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Opinion >  Editorial

Editorial: America degraded by immigration politics

It was a Friday of mixed news on the immigration front, and each development was a symptom of a failed system in desperate need of reform.

Instead, fear, resentment and racism have filled the void. Demagoguery has replaced thoughtful policy. Many voters apparently believed Mexico would pay for a border wall it doesn’t want. Some people won’t be happy until an estimated 12 million illegal immigrants are deported. Both are fantasies.

Now the president threatens a government-shutdown battle if Congress doesn’t come up with the cash for his wall.

The good news on Friday is that a judge tossed Proposition 1 from the Spokane ballot this fall. Proponents sought to overturn long-standing police policy that people not be detained based on immigration status alone. In 2014, the City Council formalized the policy, which gave rise to Respect Washington’s attempts to overturn it. Proponents have never delineated specific problems that arose from the policy. Nonetheless, they’ve slapped on the misleading label “sanctuary city.” Immigration is a federal issue, and the city has done nothing to prevent federal enforcement.

On Friday, Superior Court Judge Julie McKay said if the proposition became law it might conflict with other city laws that bar city employees from “profiling” based on “citizenship status.” Good riddance to the proposition, which was a solution in search of a problem. In fact, it would’ve made it less likely immigrants would cooperate with police in solving crimes. But the judge’s ruling won’t stop the seething from those who focus only on enforcement and deride any path to citizenship as “amnesty.”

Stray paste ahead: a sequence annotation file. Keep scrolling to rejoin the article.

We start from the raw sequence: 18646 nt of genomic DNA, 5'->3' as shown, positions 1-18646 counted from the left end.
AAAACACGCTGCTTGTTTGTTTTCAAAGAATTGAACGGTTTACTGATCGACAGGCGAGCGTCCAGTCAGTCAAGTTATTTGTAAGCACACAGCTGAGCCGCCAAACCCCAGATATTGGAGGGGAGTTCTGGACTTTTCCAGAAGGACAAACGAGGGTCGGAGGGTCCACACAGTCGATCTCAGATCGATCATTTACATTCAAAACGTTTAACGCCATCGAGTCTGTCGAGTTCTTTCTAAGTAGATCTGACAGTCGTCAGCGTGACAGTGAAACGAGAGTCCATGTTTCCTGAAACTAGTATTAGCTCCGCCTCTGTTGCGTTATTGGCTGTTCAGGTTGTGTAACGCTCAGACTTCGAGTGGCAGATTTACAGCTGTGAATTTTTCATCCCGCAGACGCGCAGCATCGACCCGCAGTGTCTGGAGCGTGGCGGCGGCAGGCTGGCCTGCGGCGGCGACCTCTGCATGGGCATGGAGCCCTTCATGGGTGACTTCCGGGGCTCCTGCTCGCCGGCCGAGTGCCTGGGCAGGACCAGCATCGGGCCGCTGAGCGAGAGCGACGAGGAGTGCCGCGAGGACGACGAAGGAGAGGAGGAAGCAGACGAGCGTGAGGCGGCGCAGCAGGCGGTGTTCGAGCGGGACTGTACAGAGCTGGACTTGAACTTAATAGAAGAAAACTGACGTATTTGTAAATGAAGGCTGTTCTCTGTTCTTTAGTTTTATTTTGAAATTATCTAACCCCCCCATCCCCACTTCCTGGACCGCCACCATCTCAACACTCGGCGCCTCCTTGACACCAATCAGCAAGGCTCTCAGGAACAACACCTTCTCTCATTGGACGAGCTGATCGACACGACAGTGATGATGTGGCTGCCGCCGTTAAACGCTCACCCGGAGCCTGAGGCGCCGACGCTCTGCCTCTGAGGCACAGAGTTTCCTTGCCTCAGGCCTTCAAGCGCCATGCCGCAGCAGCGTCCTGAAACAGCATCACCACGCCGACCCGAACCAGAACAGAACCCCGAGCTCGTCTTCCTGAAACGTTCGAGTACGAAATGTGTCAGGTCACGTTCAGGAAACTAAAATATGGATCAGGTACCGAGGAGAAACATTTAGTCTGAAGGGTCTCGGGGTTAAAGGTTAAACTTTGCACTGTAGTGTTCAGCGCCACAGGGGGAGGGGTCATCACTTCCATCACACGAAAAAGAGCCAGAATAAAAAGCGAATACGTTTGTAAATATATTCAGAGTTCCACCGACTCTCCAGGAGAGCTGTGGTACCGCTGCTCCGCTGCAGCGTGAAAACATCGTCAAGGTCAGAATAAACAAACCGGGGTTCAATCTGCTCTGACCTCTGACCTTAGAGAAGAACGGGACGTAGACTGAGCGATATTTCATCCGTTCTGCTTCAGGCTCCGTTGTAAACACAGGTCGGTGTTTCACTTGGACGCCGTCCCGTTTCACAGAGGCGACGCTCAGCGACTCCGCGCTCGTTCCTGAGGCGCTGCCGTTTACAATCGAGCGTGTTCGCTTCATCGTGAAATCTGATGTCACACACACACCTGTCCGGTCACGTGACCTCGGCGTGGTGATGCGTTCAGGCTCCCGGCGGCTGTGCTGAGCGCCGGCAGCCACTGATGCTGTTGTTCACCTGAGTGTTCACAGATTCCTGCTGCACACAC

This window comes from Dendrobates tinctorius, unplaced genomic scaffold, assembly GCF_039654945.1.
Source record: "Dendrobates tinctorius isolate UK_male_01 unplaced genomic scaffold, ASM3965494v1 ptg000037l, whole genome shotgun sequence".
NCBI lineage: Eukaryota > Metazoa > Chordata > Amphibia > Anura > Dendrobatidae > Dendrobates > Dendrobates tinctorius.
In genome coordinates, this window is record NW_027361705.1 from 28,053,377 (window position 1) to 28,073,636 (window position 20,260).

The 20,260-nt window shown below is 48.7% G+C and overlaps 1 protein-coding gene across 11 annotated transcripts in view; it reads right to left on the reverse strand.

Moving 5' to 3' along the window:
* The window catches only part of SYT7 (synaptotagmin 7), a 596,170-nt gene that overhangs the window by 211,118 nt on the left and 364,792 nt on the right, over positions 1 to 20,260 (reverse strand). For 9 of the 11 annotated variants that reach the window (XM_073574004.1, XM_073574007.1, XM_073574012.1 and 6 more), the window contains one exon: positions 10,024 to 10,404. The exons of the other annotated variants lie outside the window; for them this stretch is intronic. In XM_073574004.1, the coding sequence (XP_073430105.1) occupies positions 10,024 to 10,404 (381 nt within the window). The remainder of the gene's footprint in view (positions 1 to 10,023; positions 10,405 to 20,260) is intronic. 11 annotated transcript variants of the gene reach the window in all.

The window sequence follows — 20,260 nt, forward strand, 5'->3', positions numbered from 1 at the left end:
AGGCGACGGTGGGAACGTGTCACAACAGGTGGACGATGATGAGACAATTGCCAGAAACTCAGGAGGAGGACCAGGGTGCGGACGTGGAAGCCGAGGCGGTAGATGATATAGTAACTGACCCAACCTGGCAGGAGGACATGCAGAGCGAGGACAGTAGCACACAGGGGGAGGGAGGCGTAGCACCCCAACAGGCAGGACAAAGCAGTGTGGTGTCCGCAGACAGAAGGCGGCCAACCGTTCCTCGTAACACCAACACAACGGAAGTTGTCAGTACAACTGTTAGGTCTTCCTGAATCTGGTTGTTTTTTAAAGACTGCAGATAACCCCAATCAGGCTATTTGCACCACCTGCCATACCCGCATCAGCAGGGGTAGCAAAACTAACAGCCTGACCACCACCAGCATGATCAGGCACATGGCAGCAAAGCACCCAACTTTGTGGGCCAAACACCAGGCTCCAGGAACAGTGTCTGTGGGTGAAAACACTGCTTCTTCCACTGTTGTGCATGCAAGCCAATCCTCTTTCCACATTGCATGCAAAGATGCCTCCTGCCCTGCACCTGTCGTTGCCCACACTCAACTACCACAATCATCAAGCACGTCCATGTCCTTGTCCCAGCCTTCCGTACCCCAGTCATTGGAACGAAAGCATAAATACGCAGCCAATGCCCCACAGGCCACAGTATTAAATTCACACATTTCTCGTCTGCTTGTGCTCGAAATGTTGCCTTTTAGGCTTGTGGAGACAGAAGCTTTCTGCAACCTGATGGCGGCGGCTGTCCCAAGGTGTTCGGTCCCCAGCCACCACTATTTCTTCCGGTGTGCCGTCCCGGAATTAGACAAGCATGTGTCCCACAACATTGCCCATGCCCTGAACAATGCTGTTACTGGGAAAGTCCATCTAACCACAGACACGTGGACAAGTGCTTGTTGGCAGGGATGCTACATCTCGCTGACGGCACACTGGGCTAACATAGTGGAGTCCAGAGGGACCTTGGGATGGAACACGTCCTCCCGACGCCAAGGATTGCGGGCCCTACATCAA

Speaking of amnesty, former Sheriff Joe Arpaio was granted something similar for his criminal acts in taking it upon himself to enforce federal immigration laws in Maricopa County, Arizona. In 2013, a federal judge confirmed that Arpaio’s immigration sweeps amounted to illegal racial profiling. He continued anyway, and was ultimately found in contempt. The president spared him a short stint in jail with a pardon, but Maricopa County taxpayers won’t be spared the expense of cleaning up after him – an estimated $92 million by next year in reforms and legal costs.

In addition, news reports suggest Trump is nearing a decision to end admissions to the Deferred Action for Childhood Arrivals program. DACA allows children brought to the country by illegal immigrant parents to work and pursue an education without fear of being deported. Rescinding this status for so-called Dreamers would force them back into the shadows. Deportation would send some to a country they’ve never known.

We would’ve been spared all of these developments had Congress adopted comprehensive immigration reform that would tighten security and create a path to citizenship. A decade ago, bipartisan momentum was building. But our leaders caved to cries of “amnesty” and “sanctuary,” and America has become degraded by the ugly consequences.

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